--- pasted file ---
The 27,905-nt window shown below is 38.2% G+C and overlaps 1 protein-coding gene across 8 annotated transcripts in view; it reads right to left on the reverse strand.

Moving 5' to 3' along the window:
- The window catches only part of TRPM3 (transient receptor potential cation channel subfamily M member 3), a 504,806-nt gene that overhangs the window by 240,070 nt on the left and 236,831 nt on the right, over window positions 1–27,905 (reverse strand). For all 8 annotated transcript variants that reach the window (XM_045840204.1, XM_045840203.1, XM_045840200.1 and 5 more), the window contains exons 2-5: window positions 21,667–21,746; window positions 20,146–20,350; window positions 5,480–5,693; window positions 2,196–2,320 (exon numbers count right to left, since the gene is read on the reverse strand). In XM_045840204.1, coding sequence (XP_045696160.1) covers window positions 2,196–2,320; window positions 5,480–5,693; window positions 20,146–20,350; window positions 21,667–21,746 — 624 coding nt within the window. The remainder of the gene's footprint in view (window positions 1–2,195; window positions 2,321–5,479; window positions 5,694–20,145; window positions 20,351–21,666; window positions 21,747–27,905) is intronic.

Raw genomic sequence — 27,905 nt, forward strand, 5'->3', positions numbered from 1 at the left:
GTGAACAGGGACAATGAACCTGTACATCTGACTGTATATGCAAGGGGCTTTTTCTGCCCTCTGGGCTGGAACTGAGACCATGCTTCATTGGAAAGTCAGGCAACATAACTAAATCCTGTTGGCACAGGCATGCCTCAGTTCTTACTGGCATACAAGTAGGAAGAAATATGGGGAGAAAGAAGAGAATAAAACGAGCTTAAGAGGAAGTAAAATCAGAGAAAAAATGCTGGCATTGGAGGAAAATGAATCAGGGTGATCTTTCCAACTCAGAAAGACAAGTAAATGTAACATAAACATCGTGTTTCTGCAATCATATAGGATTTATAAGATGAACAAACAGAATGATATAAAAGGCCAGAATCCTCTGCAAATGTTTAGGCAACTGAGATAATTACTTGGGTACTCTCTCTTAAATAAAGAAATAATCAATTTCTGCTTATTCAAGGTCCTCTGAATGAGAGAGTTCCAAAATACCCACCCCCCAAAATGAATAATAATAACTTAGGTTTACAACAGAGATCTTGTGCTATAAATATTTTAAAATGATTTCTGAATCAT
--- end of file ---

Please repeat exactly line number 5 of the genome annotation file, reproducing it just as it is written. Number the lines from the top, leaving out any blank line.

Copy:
GTGAACAGGGACAATGAACCTGTACATCTGACTGTATATGCAAGGGGCTTTTTCTGCCCTCTGGGCTGGAACTGAGACCATGCTTCATTGGAAAGTCAGGCAACATAACTAAATCCTGTTGGCACAGGCATGCCTCAGTTCTTACTGGCATACAAGTAGGAAGAAATATGGGGAGAAAGAAGAGAATAAAACGAGCTTAAGAGGAAGTAAAATCAGAGAAAAAATGCTGGCATTGGAGGAAAATGAATCAGGGTGATCTTTCCAACTCAGAAAGACAAGTAAATGTAACATAAACATCGTGTTTCTGCAATCATATAGGATTTATAAGATGAACAAACAGAATGATATAAAAGGCCAGAATCCTCTGCAAATGTTTAGGCAACTGAGATAATTACTTGGGTACTCTCTCTTAAATAAAGAAATAATCAATTTCTGCTTATTCAAGGTCCTCTGAATGAGAGAGTTCCAAAATACCCACCCCCCAAAATGAATAATAATAACTTAGGTTTACAACAGAGATCTTGTGCTATAAATATTTTAAAATGATTTCTGAATCAT